The introduction of the Gospel to the Macedonian city of Thessalonica had a very successful beginning as seen in Acts 17:1-10 where, after teaching in the local synagogue for three weeks, Paul was able to demonstrate how Jesus was the promised Messiah. Along with some of the Jews, a large number of "God-fearing Greeks and influential women" were persuaded. This caused jealousy, which prompted some of the Jews to form a band of thugs to capture Paul and Silas. Instead, they dragged one of the converts to the city authorities which accusations of "turning the world upside down" (disruption). Paul and Silas had to leave the city by night. The same Jews followed after Paul into Berea when they heard he was sharing the Gospel there (Acts 17:11-15)

 

While in Corinth, Paul had been concerned for the welfare of these new converts, and had sent Timothy to encourage them in their own troubles and to encourage them as well not to be " disturbed" by how they had seen the crowds react to the Gospel, and Paul and Silas (since"…we have been destined for this." (1 Thes. 3:3) Paul feared for them, that they would be influenced away from the Truth by the "tempter". Instead he hears of their ongoing growth and a reputation of faith, that was influential to others that heard of it (1:8). They would need encouragement in recounting where they had come from, how they had grown, exhortations in avoiding common and publicly acceptable practices (sexual immorality), and to have an unshakable hope in the future (particularly the coming again of Christ, and the assured hope of those that had already died in Christ).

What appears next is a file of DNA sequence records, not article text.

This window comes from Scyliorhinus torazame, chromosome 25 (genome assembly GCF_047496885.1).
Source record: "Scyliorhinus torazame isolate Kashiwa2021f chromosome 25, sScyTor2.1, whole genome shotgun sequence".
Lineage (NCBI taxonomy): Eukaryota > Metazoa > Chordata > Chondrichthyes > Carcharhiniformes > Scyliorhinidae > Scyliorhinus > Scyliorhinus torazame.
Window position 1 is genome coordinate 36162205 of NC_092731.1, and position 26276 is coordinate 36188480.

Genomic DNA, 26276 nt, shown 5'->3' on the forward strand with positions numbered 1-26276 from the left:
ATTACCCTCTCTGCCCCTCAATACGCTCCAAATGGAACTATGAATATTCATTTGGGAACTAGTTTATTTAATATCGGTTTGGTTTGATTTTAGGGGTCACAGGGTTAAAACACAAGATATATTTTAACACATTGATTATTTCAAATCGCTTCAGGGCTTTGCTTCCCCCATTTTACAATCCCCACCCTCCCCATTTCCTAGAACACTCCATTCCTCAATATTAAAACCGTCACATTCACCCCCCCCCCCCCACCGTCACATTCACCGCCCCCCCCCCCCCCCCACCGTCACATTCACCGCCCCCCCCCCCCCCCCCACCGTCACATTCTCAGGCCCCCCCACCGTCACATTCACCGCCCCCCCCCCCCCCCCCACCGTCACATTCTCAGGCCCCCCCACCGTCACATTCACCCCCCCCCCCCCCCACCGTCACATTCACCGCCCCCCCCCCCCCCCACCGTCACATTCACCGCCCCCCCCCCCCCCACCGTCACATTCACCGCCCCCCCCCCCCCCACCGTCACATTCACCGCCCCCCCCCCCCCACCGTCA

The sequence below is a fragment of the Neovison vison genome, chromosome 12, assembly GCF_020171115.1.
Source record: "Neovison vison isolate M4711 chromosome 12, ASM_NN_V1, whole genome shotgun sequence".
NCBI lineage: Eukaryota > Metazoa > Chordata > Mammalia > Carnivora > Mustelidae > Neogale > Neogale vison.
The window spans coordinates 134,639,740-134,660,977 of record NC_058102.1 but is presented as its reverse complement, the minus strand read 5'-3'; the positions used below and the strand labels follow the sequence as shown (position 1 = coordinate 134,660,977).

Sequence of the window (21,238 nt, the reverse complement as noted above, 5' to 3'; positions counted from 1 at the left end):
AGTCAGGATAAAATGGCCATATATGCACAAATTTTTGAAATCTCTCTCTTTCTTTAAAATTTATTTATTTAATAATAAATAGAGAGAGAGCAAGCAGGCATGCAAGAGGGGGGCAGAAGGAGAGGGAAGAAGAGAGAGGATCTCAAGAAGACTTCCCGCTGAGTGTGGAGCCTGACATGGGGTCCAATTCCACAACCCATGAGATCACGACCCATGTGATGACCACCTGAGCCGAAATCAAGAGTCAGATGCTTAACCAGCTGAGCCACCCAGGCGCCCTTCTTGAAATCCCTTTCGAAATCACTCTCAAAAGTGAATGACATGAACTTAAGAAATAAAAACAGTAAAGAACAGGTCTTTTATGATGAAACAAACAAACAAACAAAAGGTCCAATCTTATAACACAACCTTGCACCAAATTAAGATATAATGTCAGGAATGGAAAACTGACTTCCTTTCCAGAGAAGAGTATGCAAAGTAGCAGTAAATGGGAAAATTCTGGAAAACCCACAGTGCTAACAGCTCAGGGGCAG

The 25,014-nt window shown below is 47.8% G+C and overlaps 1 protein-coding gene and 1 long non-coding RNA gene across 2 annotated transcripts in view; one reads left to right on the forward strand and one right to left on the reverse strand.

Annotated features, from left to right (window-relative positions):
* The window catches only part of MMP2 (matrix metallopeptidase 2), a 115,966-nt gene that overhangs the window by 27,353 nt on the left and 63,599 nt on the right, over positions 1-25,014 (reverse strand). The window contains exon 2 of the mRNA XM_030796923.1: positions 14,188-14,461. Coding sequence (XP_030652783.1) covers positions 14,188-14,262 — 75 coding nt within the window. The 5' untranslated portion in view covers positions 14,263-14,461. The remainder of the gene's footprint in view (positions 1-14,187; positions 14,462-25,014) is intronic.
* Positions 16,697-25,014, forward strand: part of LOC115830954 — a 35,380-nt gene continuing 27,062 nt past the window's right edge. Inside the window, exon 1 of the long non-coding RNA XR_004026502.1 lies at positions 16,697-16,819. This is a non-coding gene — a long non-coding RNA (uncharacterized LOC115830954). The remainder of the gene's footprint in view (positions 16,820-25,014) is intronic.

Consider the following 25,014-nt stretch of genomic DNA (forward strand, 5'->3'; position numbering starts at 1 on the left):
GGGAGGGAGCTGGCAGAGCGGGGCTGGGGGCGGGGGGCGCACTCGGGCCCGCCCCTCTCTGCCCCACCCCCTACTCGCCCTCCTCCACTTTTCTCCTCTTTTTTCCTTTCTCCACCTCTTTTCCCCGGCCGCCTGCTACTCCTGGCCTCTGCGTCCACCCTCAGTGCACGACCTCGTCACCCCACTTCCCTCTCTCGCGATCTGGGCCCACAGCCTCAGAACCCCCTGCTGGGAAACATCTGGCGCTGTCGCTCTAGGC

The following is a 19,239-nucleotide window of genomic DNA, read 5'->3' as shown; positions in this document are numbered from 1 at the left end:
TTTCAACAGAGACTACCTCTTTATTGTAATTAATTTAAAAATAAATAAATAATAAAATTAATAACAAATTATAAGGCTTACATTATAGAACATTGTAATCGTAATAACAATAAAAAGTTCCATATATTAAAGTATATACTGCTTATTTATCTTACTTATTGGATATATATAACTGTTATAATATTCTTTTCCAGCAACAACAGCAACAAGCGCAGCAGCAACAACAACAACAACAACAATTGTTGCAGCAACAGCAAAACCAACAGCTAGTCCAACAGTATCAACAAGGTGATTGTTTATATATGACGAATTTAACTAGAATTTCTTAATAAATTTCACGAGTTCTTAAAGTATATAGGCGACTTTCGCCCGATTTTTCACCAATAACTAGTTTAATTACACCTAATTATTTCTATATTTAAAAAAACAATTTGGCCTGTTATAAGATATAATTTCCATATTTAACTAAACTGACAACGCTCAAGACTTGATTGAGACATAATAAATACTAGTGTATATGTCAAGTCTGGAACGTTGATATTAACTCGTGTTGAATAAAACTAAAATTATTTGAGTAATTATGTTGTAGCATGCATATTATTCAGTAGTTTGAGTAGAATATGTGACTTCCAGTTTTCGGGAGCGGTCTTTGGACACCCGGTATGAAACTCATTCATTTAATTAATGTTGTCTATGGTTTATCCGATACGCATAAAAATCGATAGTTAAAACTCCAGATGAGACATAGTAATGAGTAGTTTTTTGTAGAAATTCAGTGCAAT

As we walk our way through this precious letter, form a compassionate and loving Apostle, we will be challenged in our faith, love, and hope in the examples reference din the Thessalonian congregation; by Paul and his team and by the challenges to faithful living to the end of life. These had seen a very difficult beginning with a hateful response to the Truth of God's Word, and had lost their teacher in a timing that would have seemed premature.   Yet their consistency was another "proof of the genuine reception they had to the Gospel and that it was truly "in power and in the Holy Spirit"(1:5). Such "full conviction" is desperately needed in our churches today, in the midst of an age where spiritual complacency is encouraged and even defended.